It is formally called the Electric Production Car Series, but for the moment it may come to be known as the Tesla racing car, according to Green Car Reports.
After being unveiled almost two years ago, it is now officially a legitimate racing series: FIA, the governing body for world motorsports, officially approved it.
It is the second FIA racing series for electric cars, following the Formula E open-wheel single-seater races now entering their fourth season.
Originally called Electric GT racing, what is now the EPCS is envisioned down the road as a multi-make series.
The inaugural season should start late this year or early next year, and all teams will use a common design for a race car based on the Tesla Model S P100D.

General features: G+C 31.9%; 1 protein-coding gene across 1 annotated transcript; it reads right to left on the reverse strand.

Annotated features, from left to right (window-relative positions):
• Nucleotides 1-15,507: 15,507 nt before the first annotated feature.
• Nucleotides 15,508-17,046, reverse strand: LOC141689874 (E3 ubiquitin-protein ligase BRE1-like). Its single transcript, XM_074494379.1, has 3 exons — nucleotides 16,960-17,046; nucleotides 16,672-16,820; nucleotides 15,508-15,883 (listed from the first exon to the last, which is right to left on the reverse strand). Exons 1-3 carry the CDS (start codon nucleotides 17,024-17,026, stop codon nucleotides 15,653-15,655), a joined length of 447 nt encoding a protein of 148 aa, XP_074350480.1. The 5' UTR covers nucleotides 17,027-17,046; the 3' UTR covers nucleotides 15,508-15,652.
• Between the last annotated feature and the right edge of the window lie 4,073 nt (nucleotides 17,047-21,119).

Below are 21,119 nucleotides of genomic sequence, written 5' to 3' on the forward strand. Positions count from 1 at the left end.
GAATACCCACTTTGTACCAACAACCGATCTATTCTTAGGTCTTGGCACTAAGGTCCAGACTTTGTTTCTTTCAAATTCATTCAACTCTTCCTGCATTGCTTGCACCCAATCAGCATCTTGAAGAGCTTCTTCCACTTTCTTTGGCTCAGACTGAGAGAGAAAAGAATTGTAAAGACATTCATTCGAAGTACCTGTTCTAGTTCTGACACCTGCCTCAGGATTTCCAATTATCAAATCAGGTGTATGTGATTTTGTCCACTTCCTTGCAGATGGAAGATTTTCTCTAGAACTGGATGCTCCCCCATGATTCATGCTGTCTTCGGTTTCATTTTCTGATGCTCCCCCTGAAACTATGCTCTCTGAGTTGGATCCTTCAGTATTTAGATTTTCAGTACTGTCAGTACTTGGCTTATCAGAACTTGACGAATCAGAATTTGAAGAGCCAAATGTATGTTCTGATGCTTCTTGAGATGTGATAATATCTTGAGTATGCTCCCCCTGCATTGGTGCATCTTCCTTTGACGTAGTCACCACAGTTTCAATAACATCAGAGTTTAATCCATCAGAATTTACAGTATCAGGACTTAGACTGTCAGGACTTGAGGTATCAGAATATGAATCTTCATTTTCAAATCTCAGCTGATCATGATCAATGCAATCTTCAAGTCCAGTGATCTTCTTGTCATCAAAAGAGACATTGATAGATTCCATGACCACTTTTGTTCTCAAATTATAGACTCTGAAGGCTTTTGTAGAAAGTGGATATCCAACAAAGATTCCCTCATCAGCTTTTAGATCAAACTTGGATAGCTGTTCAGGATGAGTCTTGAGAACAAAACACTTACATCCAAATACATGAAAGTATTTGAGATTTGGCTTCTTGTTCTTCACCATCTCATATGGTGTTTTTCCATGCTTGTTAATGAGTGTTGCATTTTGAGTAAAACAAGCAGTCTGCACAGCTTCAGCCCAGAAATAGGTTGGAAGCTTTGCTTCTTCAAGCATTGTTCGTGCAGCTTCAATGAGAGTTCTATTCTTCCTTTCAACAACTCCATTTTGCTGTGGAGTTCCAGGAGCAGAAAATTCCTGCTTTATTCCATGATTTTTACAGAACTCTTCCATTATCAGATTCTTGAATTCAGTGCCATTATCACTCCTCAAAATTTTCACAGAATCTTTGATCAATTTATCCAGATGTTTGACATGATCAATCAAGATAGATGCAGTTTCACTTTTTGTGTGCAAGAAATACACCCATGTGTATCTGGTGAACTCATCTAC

Those vehicles will have their powertrains boosted 580 kilowatts and 734 pound-feet of torque and will be roughly 1,100 pounds lighter with their complete interior removed.
For the kick-off season, 10 teams will each have a pair of drivers competing on tracks in England, France, Germany, Italy, Portugal and Spain.
The format is comprised of a pair of 37-mile races, one in daylight and one at dusk, following two practice sessions and then three qualifying heats.
Extra points toward the championship will be awarded for the pole position and fastest overall lap.
To please crowds and compensate for the short races, the two top finishers from the races will compete with two additional drivers chosen from fan votes in a series of drifting challenges that can earn them extra points as well.
The calendar of locations and dates will be announced later this year, but the modifier Tesla Model S racers won’t be the only production-base electric cars competing head-to-head n race tracks.
Last autumn, a series of Jaguar I-Pace races was announced to start late 2018, on the same circuits and on the same weekends as the FIA Formula E open-wheel electric race series.